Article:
Play might be an internationally-recognized right of childhood, but as a society, we’re not doing so well at protecting play. Consider:
- According to one 2008 study, 25% of U.S. elementary schools don’t have scheduled daily recess for all grades
- Schools with a high population of minority and low-income students are less likely to have daily recess
- Kids today spend less time playing outside than their parents did
- Kids’ free time declined 7.4 hours per week between 1981 and 1997, and another 2 hours per week between 1997 and 2002/2003
- Playtime is increasingly adult-supervised and structured
The good news is that some parents, organizations and communities are taking steps to halt the march away from child-centered play. Concerned citizens and organizations are stepping up to help protect kids’ right to play. Want to help? Here are some ways you can protect play:
- Stay informed. Do you know what the recess policy is at your local school? If not, find out. Check the play policies at local child care centers as well. And keep up on the latest research about the benefits of play for children. If you’re informed, you’ll be in better shape to share information with local decision makers.
- Join a play-supporting organization. A variety of local, national and international organizations now work to protect kids’ right to play. Consider joining or financially supporting Right to Play, the American Association for Child’s Right to Play and/or the Right to Recess campaign.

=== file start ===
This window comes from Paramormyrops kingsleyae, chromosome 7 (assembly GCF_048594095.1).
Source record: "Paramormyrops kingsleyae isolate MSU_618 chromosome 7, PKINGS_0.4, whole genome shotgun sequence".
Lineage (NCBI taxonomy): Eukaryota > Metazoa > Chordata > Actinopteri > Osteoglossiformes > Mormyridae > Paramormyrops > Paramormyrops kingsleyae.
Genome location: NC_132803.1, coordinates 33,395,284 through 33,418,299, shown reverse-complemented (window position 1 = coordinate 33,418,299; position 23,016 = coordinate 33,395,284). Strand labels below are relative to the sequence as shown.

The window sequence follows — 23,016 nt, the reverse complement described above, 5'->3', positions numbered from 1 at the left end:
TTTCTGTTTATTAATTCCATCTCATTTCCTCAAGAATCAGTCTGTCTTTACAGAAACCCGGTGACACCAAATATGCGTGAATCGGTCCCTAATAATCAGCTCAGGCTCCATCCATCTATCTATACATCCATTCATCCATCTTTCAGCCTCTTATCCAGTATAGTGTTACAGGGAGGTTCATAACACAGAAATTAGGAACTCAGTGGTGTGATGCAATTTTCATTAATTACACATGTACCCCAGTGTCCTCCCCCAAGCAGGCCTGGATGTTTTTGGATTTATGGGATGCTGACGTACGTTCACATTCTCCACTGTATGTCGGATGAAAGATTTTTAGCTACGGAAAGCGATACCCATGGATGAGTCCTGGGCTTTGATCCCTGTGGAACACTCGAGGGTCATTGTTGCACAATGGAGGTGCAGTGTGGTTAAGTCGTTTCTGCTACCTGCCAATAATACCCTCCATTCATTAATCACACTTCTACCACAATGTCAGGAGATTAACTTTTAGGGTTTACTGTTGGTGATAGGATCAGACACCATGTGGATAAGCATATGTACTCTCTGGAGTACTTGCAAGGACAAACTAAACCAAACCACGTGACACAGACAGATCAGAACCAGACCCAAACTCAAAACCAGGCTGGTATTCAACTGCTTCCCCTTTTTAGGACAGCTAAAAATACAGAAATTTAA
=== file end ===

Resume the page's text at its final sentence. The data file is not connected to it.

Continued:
- Plan a Play Day. The American Association for Child’s Right to Play has directions on their website for interested individuals and organizations who want to organize a community Play Day to draw attention to the importance of play.
- Volunteer as a recess monitor. Some schools have reduced or eliminated recess because there aren’t enough staff to provide adequate supervision at recess time. Consider offering your services a few hours per week — and play with the kids! If some kids seem to have trouble finding an activity, teach them Captain May I? or Red Rover, or start a game of Tag.
- Become a play advocate. Speak up! If you’re concerned about the amount of play at school, schedule a meeting with the principal. Listen to the school’s concerns, but share yours as well. Be prepared to share information also. I sent my son’s principal links to Playworks and Peaceful Playground’s recess programs.
- Talk to other parents. When I became concerned about the elimination of football at recess, I sent emails to other school parents (and I started with parents of kids’ who played football in a local league). Alone, I won’t accomplish much. But if I join together with other concerned parents, I increase the odds of the school revisiting the ban on football.
- Involve kids. Kids know what they need to play. Consider working with kids and adults to improve play opportunities for children in your community. For a look at how one community in Ireland did just that, watch this video.
- Buck the trend. Organized activities, such as sports and band, are great, but make sure that your kids have plenty of unstructured time as well. Sure, your kids might be the only ones on the block not in summer school, but that’s OK. Protecting play begins at home.
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